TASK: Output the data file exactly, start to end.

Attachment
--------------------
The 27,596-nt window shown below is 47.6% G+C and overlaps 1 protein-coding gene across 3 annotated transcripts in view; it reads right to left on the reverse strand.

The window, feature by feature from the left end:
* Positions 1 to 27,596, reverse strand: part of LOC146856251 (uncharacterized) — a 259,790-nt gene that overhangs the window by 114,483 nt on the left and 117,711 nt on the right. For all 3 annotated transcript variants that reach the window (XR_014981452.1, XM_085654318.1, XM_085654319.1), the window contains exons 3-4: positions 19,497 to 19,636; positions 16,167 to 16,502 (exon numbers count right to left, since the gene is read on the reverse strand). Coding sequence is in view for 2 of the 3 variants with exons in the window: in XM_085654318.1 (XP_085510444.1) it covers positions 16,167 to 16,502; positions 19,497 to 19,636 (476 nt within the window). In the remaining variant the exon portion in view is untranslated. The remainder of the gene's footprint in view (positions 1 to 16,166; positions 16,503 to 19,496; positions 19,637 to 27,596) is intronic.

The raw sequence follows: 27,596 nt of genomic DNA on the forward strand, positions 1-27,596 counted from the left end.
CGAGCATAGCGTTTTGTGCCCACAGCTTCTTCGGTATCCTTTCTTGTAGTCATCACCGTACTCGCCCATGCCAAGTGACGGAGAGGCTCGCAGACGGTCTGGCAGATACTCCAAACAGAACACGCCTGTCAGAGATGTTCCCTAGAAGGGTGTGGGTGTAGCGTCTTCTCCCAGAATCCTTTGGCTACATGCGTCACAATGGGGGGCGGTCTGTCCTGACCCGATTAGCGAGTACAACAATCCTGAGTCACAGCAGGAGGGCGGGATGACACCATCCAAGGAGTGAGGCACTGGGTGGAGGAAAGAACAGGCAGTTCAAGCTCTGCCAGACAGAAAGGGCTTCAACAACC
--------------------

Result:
The 27,596-nt window shown below is 47.6% G+C and overlaps 1 protein-coding gene across 3 annotated transcripts in view; it reads right to left on the reverse strand.

The window, feature by feature from the left end:
* Positions 1 to 27,596, reverse strand: part of LOC146856251 (uncharacterized) — a 259,790-nt gene that overhangs the window by 114,483 nt on the left and 117,711 nt on the right. For all 3 annotated transcript variants that reach the window (XR_014981452.1, XM_085654318.1, XM_085654319.1), the window contains exons 3-4: positions 19,497 to 19,636; positions 16,167 to 16,502 (exon numbers count right to left, since the gene is read on the reverse strand). Coding sequence is in view for 2 of the 3 variants with exons in the window: in XM_085654318.1 (XP_085510444.1) it covers positions 16,167 to 16,502; positions 19,497 to 19,636 (476 nt within the window). In the remaining variant the exon portion in view is untranslated. The remainder of the gene's footprint in view (positions 1 to 16,166; positions 16,503 to 19,496; positions 19,637 to 27,596) is intronic.

The raw sequence follows: 27,596 nt of genomic DNA on the forward strand, positions 1-27,596 counted from the left end.
CGAGCATAGCGTTTTGTGCCCACAGCTTCTTCGGTATCCTTTCTTGTAGTCATCACCGTACTCGCCCATGCCAAGTGACGGAGAGGCTCGCAGACGGTCTGGCAGATACTCCAAACAGAACACGCCTGTCAGAGATGTTCCCTAGAAGGGTGTGGGTGTAGCGTCTTCTCCCAGAATCCTTTGGCTACATGCGTCACAATGGGGGGCGGTCTGTCCTGACCCGATTAGCGAGTACAACAATCCTGAGTCACAGCAGGAGGGCGGGATGACACCATCCAAGGAGTGAGGCACTGGGTGGAGGAAAGAACAGGCAGTTCAAGCTCTGCCAGACAGAAAGGGCTTCAACAACC